Early August 2021 bopping fortnight’s favorites

It's hot outside, as the music included in this post. As usual, very various things for your own enjoyment.

As on early August I’ll be far from home (holidays), I post this fortnight with two days before the actual date.

On the Kentucky Acme label first, JESSE COATES does provide us with a fast fiddle-led ditty, his personal version of the old-timey « Columbus Stockade Blues » (# 1235A). He goes on, this time for both sides of his solitary Headine issue (# 101) in 1955 : the fast bopper « Nobody Can Take My Baby » and flip « You Gotta Be Good » : nice fiddle and steel. Barre, Vt.

Next artist is not an unknown one. JACK CARDWELL (1927, Georgiana, Alabama – then Mobile) made many fine sides during the early ’50s for King. Here he is with one of my faves « You’re Looking For Something » # 1269 (rec. Dec. 2Nd, 1952, probably cut at WCAB radio in Shreveport or at a Mobile station). A nice steel throughout . 5 years later he was back on Starday # 310 for the medium uptempo bopper « Once Every Day », very nice to be heard. During his stay in Mobile he became good friends with Luke McDaniel and even had a television show.

en from Kentucky on the very small Dixiana concern, launched around 1953 and which seems to have disappeared within several months. Nevertheless the owners released some first class Hillbilly music by the likes of Cliff Gross, Odis Blanton or this JIMMY SMIH and his « It Ain’t No Fun To Say I Told You So » (Dixiana 107) : good steel, rinky dink piano and fiddle. A brutal ending, sorry..

Down in Florida with JIMMY KELLER and « Brush Pile Burn » on Trail 1777 (also seen as #288) from 1964. It changes hands for $ 400-500 and it’s a real piece of hard Rock’n’Roll ! Great vocal and urgent guitar.

The never warysome CLIFF CARLISLE, who’d yodel, to quote Nick Tosches (« Unsung Heroes of Rock’n’Roll ») « the longest and the best» was also an acomplished lap-steel guitar player and produced very strange sounds, i.e. In « Shanghai Rooster Yodel # 2 » on Conqueror 8140 (don’t miss the sublime steel solo, alas too short near the end). Carlisle was also ahead of his time with the use of a wild slapping bass player in the classic « Goin’ Down The Road Feelin’ Bad » (Oriole 2860).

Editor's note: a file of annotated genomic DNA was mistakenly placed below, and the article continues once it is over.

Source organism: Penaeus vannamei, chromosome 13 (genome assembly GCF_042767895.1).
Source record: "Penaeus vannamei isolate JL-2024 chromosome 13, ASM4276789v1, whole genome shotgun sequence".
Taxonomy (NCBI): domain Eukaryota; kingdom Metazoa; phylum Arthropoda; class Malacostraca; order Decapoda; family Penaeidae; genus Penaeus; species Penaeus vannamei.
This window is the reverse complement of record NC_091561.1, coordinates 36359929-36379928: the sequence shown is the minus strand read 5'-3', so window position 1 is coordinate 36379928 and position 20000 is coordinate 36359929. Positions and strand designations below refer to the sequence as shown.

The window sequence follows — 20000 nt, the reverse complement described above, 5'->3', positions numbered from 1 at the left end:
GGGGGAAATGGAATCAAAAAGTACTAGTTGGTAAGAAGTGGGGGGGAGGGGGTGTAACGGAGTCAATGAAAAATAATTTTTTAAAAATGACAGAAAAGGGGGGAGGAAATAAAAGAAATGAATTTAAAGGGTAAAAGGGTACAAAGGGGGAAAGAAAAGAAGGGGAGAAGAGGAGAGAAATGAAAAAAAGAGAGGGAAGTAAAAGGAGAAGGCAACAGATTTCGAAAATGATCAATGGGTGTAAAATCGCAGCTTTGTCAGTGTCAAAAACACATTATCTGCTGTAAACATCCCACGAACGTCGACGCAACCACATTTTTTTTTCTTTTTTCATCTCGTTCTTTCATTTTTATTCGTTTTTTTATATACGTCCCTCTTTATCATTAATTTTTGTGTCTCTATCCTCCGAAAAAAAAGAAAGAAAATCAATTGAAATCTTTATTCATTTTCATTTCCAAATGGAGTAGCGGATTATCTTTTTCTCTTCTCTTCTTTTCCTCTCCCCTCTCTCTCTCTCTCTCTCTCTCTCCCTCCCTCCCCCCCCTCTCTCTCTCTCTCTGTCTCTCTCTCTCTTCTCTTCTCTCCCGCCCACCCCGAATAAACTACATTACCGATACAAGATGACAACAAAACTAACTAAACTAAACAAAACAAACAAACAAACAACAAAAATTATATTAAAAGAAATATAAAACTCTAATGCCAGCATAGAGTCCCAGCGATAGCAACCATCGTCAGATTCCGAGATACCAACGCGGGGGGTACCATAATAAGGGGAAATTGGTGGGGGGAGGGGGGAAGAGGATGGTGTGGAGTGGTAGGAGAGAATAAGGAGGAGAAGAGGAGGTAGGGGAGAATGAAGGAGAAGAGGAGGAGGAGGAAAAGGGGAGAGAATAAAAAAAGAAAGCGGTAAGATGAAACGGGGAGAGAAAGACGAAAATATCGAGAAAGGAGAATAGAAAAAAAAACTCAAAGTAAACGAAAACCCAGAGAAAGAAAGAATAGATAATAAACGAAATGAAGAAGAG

A complete change now in Philly on the Arcade label (1957) and the TRAVELAIRES, « Chopped Liver (part 1). Not really spectacular : a tight combo (with sax) doing a strong dance rocker. For more Arcade, see the excellent «AnorakRokabilly – Small independant 45rpm labels », the blog of Dean C. Morris (Drunken Hobo)

From Illinois, the sax player/singer JIM GATLIN provided the Western tinged « The Way You’re Treating Me » on Mar-Vel 505. A fine, lazy swinging record.

To sum it up, a recent (actually issued in 1985) fast Honky Tonker by DON HALL and his troupe for « You Rescued Me » (NSD) : a tour-de-force for a great rocking combo.

With thanks to Kent Heineman from Sweden, who sent the «NSD » label scan.

Late August 2021 bopping fortnight’s favorites

Howdeee folks ! This time I’m offering you Hillbilly mostly from the ’40s.

WOODY MASHBURN does an instrumental, a nice combination of piano, guitar and steel in « Bob’s Boogie » (Grand 101). He was also on Grand 102 (title unknown).

From Houston, TX. on the Eddie’s label (# 1219), we get now WALLIS & TEX ISABELL, both tunes with a lot of steel. « Sugar Cane Gal » is a medium tempo, good vocal. « The Good Old Days » is a lazy mdium uptempo bopper. Eddie’s label also published the very first sides of black artist Little Willie Littlefield with the romping « Little Willie’s Boogie » (# 1202) from 1949.

The well-known BENNIE HESS issued on hi own Jet label « Honky Tonk Town » (# 1914). Firm vocal, medium tempo and of course steel.

On Vulcan 3000 (location unknown), EVERETT LACKEY has « Sorrow And Tears » : a nasal and lazy vocal, a slow bopper.

The TEXAS RHYTHM BOYS did release « Benzedrine Blues ». Good steel, uptempo and firm vocal on Royalty 600.

Finally a Starday Custom on the Western Star OP (=.Other People) . #147 byHOWARD WESTERN. A good steel, Guitar solo for «Sawmill Boogie Blues » from 1953.

With thanks to Ronald Keppner (Harmie Smith’s sides on RCA and 4 Star) and ’53jaybop’ (for Howard Western) from YouTube.
Have a good listen, and if you enjoyed anything, please leave me a comment below. Everything here was done with much time and…fun as a labor of love.

early July 2021 bopping fortnight’s favorites

Enroute for the Fortnight (early July 2021). Lo of boppers ; some rockers.

New Jersey’s HAROLD BAILEY & The Country Drifters do present their only issue ever on Gira # 300. Both are superior boppers. The main instruments are steel guitar and fiddle on « I’m Gonna Leave » and « I’m A Fool ». Both are boppers’ music dreams ! And a fine vocal from:Bailey (1959).

Next, DEAN ARMSTRONG on the aptly named Dance Hands label for « Cowboy Boots », apparenntly the very first record of KENNY SMITH, who made his way later on Johnny O’Neal’s Rural Rhythm label (« Go Right Back » ; bw. the more famous from 1957 « Walkin ‘ By My Lonesome », # 507).. Later on he releaed some great rockers, e.g. »I’m So Lonesome » on the Starday Custom Top-Per label # 281), then on La. Pek label # 7001 for « Wild Man » (1958) and in 1960, « Rockin’ Roll Party » on K-Ark 304.